Update: On February 9, 2022, Governor Newsom signed Assembly Bill 87, part of which addresses changes to the elective pass-through entity (PTE) tax credit rules under Assembly Bill 150 (SALT workaround). As originally written, Assembly Bill 150 was intended to help California pass-through entity owners with the federal limit on state tax deductions on their personal returns. However, it needed corrections to fix oversights and technical issues so that pass-through owner taxpayers could take full advantage of this benefit.
Effective for tax years beginning on or after January 1, 2021, the revised law now allows:
- The new credit to offset Tentative Minimum Tax (TMT).
- Single-member LLCs (SMLLCs) can be included in the calculation of the credit if their owner is a qualifying member.
- Allows a PTE with a partnership as a partner to make the PTE election, even though the partnership owner itself cannot be part of the credit calculation.
Starting in 2022, there is also an increased benefit for taxpayers that claim the Other State Tax Credit (OSTC) by changing the ordering rules to allow for the OSTC to be taken before the new PTE tax credit.
There are still some cases where the new SALT workaround will not be beneficial. Please work with your Aldrich Advisor to confirm what is best for you. Applicable tax payments will need to be made by March 15.
California Governor Gavin Newsom signed Assembly Bill 150 on July 16, 2021, incorporating a state and local tax (SALT) workaround through an elective 9.3% tax for pass-through entities. The measure bypasses the $10,000 per year SALT cap on itemized deductions.
California’s A.B. 150 is effective for taxable years 2021 through 2025, which correlates with the SALT deduction cap. Qualified pass-through companies include S-corporations, limited liability companies, and partnerships. The new bill will allow certain owners (individuals, fiduciaries, trusts, estates, or certain entities taxable as corporations) of qualified flow-through entities to receive an elective state tax credit for their corresponding share of pass-through entity-level state taxes paid by partnerships and S corporations.
This annual elective 9.3% pass-through entity tax (PTE) can be made on an owner-by-owner basis. The due dates and information for this elective pass-through tax are as follows:
- If the tax year begins on or after January 1, 2021 and before January 1, 2022, the pass-through tax must be paid on the original tax return due date.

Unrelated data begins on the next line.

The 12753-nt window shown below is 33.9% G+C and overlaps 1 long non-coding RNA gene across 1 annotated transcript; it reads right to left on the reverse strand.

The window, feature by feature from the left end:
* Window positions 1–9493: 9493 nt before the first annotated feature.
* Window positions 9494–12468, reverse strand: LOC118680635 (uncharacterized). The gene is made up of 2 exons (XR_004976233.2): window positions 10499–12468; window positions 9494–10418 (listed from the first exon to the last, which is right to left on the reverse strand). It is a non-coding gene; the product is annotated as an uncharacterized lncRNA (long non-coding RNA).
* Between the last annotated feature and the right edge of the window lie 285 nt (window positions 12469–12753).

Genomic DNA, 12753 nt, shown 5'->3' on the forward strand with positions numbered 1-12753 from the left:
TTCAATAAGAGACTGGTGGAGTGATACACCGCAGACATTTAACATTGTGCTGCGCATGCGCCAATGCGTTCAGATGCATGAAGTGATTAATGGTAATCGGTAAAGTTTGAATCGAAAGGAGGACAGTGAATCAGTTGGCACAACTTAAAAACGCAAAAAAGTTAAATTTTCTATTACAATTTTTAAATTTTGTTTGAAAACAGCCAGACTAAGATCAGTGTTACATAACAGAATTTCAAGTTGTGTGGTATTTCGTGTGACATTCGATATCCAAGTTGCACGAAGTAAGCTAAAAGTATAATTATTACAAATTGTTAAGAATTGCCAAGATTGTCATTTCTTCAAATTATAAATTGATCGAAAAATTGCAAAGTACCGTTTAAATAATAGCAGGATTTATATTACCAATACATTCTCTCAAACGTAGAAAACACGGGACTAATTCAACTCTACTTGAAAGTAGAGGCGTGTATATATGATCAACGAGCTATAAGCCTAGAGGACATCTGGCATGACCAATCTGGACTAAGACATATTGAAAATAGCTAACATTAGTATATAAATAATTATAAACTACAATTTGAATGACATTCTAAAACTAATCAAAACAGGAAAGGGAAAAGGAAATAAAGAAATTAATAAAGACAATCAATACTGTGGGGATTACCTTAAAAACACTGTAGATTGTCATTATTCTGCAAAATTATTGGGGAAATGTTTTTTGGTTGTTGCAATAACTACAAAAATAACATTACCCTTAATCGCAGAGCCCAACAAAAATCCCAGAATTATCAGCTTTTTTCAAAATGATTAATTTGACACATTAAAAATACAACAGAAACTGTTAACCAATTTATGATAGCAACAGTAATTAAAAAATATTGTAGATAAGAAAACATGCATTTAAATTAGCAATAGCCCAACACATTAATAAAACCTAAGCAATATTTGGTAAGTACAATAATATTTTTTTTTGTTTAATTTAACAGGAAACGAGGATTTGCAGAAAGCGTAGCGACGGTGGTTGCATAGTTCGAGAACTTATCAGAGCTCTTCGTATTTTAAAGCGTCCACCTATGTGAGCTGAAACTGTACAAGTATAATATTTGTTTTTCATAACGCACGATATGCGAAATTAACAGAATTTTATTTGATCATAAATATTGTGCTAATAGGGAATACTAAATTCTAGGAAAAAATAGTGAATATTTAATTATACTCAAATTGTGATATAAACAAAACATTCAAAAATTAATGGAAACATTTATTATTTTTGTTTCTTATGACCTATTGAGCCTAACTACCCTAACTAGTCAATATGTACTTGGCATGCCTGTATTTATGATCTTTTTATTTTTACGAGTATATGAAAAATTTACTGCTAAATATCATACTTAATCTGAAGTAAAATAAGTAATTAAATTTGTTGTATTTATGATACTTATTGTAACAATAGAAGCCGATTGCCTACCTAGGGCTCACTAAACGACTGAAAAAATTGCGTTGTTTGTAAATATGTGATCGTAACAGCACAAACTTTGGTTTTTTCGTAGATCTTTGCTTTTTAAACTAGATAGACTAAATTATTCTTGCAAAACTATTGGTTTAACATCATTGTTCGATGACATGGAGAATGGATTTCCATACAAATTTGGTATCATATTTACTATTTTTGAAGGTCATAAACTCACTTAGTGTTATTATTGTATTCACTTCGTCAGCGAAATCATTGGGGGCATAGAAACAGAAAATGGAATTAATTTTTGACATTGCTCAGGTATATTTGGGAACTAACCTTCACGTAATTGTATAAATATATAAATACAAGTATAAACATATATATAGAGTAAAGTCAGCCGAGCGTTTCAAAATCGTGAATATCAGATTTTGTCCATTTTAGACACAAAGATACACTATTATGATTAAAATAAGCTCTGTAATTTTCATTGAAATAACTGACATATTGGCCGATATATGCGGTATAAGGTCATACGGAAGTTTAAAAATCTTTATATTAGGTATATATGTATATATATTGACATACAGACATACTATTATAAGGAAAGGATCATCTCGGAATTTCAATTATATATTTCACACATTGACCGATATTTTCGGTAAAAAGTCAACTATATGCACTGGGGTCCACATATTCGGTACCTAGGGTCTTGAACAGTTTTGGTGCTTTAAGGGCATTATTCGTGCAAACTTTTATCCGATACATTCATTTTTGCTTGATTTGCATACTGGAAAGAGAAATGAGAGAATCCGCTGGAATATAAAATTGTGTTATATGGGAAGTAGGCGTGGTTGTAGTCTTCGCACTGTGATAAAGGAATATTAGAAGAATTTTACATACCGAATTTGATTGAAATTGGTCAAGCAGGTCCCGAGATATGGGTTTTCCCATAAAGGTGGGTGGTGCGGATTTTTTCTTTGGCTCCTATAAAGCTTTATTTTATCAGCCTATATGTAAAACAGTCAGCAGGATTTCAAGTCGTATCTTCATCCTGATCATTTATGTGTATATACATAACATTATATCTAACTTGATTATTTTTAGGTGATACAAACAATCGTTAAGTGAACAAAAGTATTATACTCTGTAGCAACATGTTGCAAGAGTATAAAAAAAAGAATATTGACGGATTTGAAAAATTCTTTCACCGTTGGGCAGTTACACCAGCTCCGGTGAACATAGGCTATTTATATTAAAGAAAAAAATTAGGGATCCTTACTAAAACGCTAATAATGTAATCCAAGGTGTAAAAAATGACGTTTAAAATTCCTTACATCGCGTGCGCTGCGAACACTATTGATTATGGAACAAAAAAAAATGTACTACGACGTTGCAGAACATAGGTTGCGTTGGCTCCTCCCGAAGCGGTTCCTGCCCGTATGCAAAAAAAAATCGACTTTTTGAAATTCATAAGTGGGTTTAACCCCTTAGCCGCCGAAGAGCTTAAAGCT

- If the tax year begins on or after January 1, 2022 and before January 1, 2026, the qualifying electing entity is due to be paid in two portions:
- The first is due on or before June 15 of the annual elective taxable year. The amount will be either 50% of the elective tax paid the taxable year before or $1,000, whichever is greater.
- The second is due on or before the original tax return due date for the qualified entity, typically March 15.
We anticipate additional guidance to be forthcoming from the Franchise Tax Board and will continue to keep you updated.
Managing Your Tax Liability with Aldrich
With California tax laws being continually updated and changed, business owners should consult with their Aldrich Advisor to better understand their tax liability. Each bill adds another layer to consider when evaluating your tax planning strategy and savings potential. Our experts will continue to monitor for additional developments and keep you apprised of further updates and changes.
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Andrew Davidson, CPA
Aldrich CPAs + Advisors LLP
Andrew serves his clients by providing strategic, forward-looking, holistic tax strategy, structure, planning and compliance. He is a trusted advisor for closely-held business and individual clients. Andrew has in-depth experience serving clients in a range of industries including manufacturing, retail, wholesale, distribution, agribusiness, real estate, and professional services. Andrew describes himself as a “blue-collar CPA... Read more Andrew Davidson, CPA
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